Exactly, but who is we? If we is the Government, the hon. Gentleman is proposing that the Government subsidise industries to go for that £3.2 trillion world industry. In fact, that is a bit of an exaggeration, but let us suppose that the figure is correct. The Government are not allowed to do what he wants because of European Union rules, which he supports. We cannot offer infant industries subsidies in this country, or indeed anywhere else in the European Union, although some of our partners may do so in concealed forms. We do not and cannot, so let us not pretend that we are doing so.
The subsidies that we deploy in this country go largely towards generating electricity by more expensive means than is necessary, which increases the cost base of our industry and makes it less competitive across the board. I hope that companies in this country will set up businesses in this sector, as in any other sector, to win exports across the world, but the Government are not allowed to support those companies, and let us not pretend that they are doing so when, in fact, they are subsidising imports.
It is a pleasure to follow someone who can be defined as the Don Quixote of this debate, both figuratively and literally tilting at windmills.
The answer to the speech we have just heard is that the green economy is not just about underwriting one form of energy out at sea, but about putting the entire economy on a green footing in terms of resources, energy and demand, and including our homes and our vehicles. As the Government said a little while ago:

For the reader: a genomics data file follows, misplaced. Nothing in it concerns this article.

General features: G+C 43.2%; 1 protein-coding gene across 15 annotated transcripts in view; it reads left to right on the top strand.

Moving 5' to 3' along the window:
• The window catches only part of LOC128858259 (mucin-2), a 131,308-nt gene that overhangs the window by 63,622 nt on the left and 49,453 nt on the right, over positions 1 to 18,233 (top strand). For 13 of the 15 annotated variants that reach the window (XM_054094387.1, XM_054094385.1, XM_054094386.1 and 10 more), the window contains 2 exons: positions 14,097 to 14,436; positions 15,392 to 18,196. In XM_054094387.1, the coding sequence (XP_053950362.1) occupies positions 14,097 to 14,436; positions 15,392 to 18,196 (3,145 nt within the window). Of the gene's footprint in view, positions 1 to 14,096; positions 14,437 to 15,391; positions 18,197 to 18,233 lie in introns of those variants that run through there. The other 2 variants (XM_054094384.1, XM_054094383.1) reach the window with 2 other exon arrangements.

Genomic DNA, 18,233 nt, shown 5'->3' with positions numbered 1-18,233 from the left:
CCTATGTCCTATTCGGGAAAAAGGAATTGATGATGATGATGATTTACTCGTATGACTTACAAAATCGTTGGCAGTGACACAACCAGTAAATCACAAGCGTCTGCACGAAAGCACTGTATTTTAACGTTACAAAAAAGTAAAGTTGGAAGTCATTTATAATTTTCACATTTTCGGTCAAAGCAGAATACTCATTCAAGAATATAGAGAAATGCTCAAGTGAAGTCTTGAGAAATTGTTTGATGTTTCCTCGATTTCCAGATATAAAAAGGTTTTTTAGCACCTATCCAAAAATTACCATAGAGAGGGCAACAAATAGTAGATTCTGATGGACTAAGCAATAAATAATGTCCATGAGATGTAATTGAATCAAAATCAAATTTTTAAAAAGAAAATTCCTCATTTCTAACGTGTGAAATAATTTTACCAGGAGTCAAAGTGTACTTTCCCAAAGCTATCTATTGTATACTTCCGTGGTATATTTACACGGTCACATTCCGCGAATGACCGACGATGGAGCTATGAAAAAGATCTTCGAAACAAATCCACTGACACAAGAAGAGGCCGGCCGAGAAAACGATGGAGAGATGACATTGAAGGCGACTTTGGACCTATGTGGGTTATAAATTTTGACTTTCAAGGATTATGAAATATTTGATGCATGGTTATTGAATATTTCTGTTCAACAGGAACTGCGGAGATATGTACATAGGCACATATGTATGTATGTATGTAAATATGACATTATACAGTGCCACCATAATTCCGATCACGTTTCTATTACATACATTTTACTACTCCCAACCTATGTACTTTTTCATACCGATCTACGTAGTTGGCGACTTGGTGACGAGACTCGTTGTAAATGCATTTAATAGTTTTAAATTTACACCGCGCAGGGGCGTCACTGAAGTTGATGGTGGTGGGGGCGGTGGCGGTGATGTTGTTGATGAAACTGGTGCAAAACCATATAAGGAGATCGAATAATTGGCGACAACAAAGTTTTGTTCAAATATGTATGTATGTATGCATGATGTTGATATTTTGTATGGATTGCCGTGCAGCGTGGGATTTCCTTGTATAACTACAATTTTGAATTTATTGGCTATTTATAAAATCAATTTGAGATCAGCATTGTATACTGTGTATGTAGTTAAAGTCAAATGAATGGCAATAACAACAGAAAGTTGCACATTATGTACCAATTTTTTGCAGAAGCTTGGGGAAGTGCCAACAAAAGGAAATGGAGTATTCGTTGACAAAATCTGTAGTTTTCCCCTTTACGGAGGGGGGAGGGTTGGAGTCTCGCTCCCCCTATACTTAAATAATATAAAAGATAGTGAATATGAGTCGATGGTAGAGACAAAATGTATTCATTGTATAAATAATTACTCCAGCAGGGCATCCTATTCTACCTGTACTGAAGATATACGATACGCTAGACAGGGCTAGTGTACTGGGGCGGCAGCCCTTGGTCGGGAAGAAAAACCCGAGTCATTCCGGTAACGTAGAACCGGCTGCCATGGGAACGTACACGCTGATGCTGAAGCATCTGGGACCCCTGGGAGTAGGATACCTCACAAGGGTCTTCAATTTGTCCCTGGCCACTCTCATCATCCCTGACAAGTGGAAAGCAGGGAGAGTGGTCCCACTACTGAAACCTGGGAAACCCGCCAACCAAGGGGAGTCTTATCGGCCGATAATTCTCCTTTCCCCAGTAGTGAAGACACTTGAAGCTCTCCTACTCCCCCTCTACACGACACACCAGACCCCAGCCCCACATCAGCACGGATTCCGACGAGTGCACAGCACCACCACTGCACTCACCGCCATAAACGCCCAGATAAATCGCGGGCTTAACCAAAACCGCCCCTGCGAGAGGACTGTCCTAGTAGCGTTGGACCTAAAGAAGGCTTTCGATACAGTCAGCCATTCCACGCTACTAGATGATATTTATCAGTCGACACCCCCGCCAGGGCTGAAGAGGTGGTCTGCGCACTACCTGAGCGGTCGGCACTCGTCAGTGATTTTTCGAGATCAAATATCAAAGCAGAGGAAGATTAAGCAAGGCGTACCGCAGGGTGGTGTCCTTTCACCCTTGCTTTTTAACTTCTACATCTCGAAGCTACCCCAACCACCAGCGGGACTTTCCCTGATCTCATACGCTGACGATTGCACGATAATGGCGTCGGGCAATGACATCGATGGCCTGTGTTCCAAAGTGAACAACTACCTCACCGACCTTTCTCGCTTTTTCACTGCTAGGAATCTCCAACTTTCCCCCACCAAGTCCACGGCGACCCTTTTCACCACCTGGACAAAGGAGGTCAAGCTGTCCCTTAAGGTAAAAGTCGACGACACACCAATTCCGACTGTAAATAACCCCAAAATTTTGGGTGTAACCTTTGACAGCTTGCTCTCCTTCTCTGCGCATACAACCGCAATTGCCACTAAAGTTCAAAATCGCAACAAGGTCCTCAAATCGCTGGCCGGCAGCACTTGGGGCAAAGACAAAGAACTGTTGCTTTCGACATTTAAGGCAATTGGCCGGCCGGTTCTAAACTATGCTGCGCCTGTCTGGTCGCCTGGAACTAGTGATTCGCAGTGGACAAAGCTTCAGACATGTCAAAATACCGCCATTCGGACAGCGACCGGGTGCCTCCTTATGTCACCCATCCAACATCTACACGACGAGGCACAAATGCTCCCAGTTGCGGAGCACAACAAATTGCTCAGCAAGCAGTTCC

“A green economy is not a sub-set of the economy at large—our whole economy needs to be green. A green economy will maximise value and growth across the whole economy, while managing natural assets sustainably.”
That is what a green economy is about. Those are not my words, but the first paragraph of the Government document, “Enabling the Transition to a Green Economy”. There is precisely one paragraph in the document about what the fiscal incentives to move to that green economy might consist of, so this debate is timely. We must ask what fiscal incentives we should put in place to bring about those changes.
Our aim in the economic recovery should not be simply to return the UK economy to business as usual as it was before the crash; it should be consciously to use the opportunity provided by the need to reinvest and to re-engineer our economy to make decisive moves towards the green, sustainable, low-carbon economy that the first paragraph of that document suggests we should be aiming for. We need to be clear about what that entails in how we craft our fiscal policy.
The emergence of a green economy cannot be brought about just by changing the dials on a few economic levers; it is fundamentally asymmetric with what has gone before. Low-carbon sustainable energy, for example, does not have an investment or operational pattern that is anything like what we have been used to for the past 100 years. We cannot construct the next generation of low-carbon power plants and providers on the basis of what has gone before.